This question goes to the heart of the Buddha’s teaching. Over 2,600 years ago when the Buddha had his “Awakening” he came away with several epiphanies that would revolutionize his own life and bring practical wisdom to the difficulties and troubles of that world. One of the most significant of these is that there is suffering in the world, which he named a truth of existence. He said t this is both personal and universal and that it manifests in illness, injury, aging, death, warfare, and impermanence. We call this the First Noble Truth. Continue reading
What is the Way of Contentment?
As I sit here this morning I am aware that the morning temperature was cool at 53 degrees, the air was refreshing, sweet, a gentle breeze stirred the tree leaves which were animated and dancing, the sky was a true sky blue, bright and clear. This has been an extended and beautiful spring season. At times like this my heart swells and I feel so grateful to be living this life. I hope you are also filled with this deep contentment.
You Are Not Your Thoughts
How many times in a moment, minute, hour, day, month, or a year have you had a thought that emerged from no particular place and it seemed so imperative, actual, true, that you believed it’s validity and took it to be you — your reality? We become identified with these fleeting thoughts and begin to make them “me.” We all have thoughts; they arise seemingly out of nowhere, and if we do not buy into their story, they magically change, shape shift, morph into a different thought or dissolve. Continue reading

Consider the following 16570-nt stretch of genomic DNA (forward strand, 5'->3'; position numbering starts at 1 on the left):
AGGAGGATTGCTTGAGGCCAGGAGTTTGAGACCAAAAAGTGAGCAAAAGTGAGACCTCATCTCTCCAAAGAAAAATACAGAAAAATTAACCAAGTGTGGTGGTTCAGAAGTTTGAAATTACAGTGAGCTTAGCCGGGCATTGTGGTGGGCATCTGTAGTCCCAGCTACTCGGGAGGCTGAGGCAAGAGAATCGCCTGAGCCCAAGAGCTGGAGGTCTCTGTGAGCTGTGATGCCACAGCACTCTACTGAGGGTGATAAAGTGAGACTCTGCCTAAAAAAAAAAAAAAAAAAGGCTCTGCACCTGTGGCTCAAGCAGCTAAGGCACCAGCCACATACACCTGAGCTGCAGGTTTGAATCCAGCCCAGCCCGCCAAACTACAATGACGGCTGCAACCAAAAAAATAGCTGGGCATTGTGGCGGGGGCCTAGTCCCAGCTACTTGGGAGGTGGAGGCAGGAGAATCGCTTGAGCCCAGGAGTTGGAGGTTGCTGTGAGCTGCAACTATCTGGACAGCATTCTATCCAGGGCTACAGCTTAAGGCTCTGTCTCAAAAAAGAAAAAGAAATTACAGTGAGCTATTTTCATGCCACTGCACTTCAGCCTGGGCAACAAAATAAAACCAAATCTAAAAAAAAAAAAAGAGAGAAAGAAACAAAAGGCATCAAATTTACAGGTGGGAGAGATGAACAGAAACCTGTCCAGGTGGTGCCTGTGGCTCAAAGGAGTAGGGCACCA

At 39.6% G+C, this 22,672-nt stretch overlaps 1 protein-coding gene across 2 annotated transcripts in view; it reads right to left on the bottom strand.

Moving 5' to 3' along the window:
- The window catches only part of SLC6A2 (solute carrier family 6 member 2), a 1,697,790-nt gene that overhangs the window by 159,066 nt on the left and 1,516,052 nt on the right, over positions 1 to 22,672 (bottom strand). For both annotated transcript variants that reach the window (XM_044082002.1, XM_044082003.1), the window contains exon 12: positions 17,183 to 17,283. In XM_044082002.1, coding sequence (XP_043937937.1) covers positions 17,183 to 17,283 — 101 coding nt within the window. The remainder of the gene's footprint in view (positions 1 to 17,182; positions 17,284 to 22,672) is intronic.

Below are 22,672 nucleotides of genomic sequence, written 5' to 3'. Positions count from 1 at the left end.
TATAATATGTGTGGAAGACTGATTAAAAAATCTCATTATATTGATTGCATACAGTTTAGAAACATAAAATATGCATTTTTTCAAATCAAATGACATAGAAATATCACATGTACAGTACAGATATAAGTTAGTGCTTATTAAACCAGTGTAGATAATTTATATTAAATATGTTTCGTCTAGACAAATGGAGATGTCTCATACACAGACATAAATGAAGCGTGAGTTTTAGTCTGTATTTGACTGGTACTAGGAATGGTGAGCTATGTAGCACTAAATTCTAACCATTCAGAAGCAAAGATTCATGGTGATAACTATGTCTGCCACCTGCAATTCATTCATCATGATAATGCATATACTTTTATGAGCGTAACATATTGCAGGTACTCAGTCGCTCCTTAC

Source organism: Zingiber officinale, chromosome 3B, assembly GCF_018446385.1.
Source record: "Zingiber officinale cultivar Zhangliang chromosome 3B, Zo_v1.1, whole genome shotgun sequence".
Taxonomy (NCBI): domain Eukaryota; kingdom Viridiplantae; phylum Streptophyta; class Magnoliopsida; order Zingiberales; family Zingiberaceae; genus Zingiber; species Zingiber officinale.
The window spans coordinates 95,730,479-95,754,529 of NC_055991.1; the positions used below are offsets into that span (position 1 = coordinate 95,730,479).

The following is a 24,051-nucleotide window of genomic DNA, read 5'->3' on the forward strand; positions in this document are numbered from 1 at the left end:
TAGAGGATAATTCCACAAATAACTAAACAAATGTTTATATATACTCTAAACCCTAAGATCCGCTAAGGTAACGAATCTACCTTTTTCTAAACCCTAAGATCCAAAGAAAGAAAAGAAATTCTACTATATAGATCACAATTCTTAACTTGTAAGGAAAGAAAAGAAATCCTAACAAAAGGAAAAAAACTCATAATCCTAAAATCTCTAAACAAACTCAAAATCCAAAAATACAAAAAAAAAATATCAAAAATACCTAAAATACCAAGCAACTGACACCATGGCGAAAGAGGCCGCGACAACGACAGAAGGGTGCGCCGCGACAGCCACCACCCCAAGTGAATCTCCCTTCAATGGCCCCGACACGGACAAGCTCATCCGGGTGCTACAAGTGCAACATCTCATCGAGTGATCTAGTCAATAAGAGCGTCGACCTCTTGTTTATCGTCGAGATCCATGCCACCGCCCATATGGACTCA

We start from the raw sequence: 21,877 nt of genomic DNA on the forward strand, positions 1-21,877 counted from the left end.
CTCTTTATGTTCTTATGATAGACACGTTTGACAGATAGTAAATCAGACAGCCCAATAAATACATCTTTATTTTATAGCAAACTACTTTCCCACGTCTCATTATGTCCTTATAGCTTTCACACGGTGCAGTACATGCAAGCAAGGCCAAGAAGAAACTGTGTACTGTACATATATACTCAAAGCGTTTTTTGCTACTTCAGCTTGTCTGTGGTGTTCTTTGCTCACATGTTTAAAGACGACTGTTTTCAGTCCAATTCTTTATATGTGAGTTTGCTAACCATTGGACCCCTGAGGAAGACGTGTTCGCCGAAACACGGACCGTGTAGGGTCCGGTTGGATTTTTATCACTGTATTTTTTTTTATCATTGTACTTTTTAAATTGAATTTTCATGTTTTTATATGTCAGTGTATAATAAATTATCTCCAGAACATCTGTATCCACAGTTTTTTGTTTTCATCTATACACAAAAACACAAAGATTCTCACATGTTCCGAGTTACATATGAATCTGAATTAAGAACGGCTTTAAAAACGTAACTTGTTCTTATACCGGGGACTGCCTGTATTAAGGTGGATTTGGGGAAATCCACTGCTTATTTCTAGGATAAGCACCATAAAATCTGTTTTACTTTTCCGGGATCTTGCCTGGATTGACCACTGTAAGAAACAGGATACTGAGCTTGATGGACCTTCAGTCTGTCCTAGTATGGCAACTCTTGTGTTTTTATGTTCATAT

What is Awakening?
Awakening is often called enlightenment, liberation, freedom, nibbana (Pali), or nirvana (Sanskrit). Some say that it is the ability to be free from greed, aversion, and delusion — also known as “cessation” and “cooling out.” It is the freedom that arises when the mind is no longer attached to what it wants and is free from demands. The mind no longer rejects or reacts to what it is unpleasant (aversion) and does not crave sensory pleasures (greed). It no longer suffers from the Five Hindrances of greed, aversion, sloth and torpor, restlessness, agitation, and doubt, which obstruct awakening. It recognizes when they are present, and this awareness opens the path to working with them. It is said that the “Seven Factors of Awakening” antidote the Five Hindrances. Continue reading
How We Open to the Light of the New Year 2016
In mindfulness practice, I have often said, “every moment is a new moment, every breath a new breath.” This is the essence of our practice — to keep returning to the perpetually unfolding, changing moment. In each moment we can begin anew; we can start again to remain present to the here and now.
What Does Generosity Mean to You?
Generosity is a wisdom teaching found in many cultures of the world. In Buddhist practice it has a special place. Generosity was one of the first teachings of the Buddha and it began when he was establishing the first “Four-Fold Sangha”. The sangha, community, was comprised of male and female monastics and laity, both men and women who learned to support each other through the giving of ‘alms” in exchange for receiving of teachings and blessings. Continue reading